“What a Man Does Not Know Is Greater than He”: Analyzing Noos, Thymos and Akrasia in Achebe’s Arrow of God

  •  Samrand Avestan    
  •  Owen G. Mordaunt    


This paper is an exposition of how Chinua Achebe’s Arrow of God (1964) is engaged with philosophical concepts of thymos, noos, eros, and akrasia. The focus of this study is principally on Ezeulu’s thymos. To achieve this end, Francis Fukuyama’s notion of thymos or “desire for recognition” has been considered to provide a more tangible description of the term. This study explores that when a person’s body formation is mostly dominated by thymos, which has run out of control, the result is akrasia. Subsequently, it will be discussed that Ezeulu’s akrasia or “weakness in will” is the result of his ambivalent quest for self-worth. This article also seeks to examine the ways in which Ezeulu, the Chief Priest of Ulu, struggles to maintain his dignity to remain Umuaro’s cynosure. Ezeulu’s old age, his poor eyesight, his conflicts with his people, his insistence on revenge, and his desire for higher values provide some of the major sources of akrasia. By applying these aforementioned philosophical concepts to this novel, it is hoped that this article will contribute to a new conceptualization in terms of psychic disposition in Achebe’s Arrow of God.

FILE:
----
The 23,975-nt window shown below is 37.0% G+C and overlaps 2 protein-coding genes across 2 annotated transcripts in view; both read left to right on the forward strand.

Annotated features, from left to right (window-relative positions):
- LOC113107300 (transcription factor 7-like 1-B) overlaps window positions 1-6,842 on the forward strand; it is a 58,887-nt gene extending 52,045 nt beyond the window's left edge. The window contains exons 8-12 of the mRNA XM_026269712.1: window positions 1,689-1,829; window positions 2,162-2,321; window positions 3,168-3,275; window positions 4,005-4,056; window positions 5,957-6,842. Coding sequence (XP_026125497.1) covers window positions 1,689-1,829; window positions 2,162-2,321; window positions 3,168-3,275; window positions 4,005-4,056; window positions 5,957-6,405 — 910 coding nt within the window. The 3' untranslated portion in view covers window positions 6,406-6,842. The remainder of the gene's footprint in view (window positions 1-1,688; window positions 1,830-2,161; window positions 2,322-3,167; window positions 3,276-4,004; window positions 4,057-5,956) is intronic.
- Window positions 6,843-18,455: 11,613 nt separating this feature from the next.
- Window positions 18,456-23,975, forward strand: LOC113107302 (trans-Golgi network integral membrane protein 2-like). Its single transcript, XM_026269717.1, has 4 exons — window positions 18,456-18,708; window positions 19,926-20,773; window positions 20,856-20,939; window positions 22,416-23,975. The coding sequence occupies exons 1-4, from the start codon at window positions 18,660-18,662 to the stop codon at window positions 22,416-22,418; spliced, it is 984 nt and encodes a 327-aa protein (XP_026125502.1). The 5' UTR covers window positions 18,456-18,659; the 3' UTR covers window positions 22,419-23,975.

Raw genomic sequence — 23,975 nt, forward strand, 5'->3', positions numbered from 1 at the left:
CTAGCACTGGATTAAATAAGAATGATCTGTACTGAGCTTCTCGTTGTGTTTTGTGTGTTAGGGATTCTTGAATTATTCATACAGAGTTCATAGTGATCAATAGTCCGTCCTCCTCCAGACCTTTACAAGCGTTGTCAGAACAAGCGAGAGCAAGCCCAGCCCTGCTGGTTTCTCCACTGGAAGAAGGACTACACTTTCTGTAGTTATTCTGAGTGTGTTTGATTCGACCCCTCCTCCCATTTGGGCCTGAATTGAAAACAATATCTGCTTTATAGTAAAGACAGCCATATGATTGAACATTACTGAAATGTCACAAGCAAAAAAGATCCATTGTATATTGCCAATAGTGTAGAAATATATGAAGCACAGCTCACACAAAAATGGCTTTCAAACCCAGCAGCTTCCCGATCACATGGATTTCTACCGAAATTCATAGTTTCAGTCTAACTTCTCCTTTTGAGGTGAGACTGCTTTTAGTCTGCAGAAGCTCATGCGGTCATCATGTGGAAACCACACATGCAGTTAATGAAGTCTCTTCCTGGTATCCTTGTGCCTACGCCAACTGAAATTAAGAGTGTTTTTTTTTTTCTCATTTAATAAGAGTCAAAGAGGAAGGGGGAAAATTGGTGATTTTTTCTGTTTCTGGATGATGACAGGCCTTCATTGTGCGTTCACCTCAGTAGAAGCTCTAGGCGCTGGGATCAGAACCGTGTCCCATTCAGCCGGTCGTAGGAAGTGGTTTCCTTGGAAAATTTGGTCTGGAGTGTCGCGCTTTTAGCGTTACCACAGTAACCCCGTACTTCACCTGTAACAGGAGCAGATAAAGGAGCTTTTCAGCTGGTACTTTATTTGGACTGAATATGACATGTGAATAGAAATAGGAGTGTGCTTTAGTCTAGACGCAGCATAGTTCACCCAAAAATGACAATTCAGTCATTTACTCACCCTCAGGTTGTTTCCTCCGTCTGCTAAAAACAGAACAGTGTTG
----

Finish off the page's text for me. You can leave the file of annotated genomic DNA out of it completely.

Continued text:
This work is licensed under a Creative Commons Attribution 4.0 License.
  • ISSN(Print): 1925-4768
  • ISSN(Online): 1925-4776
  • Started: 2011
  • Frequency: quarterly

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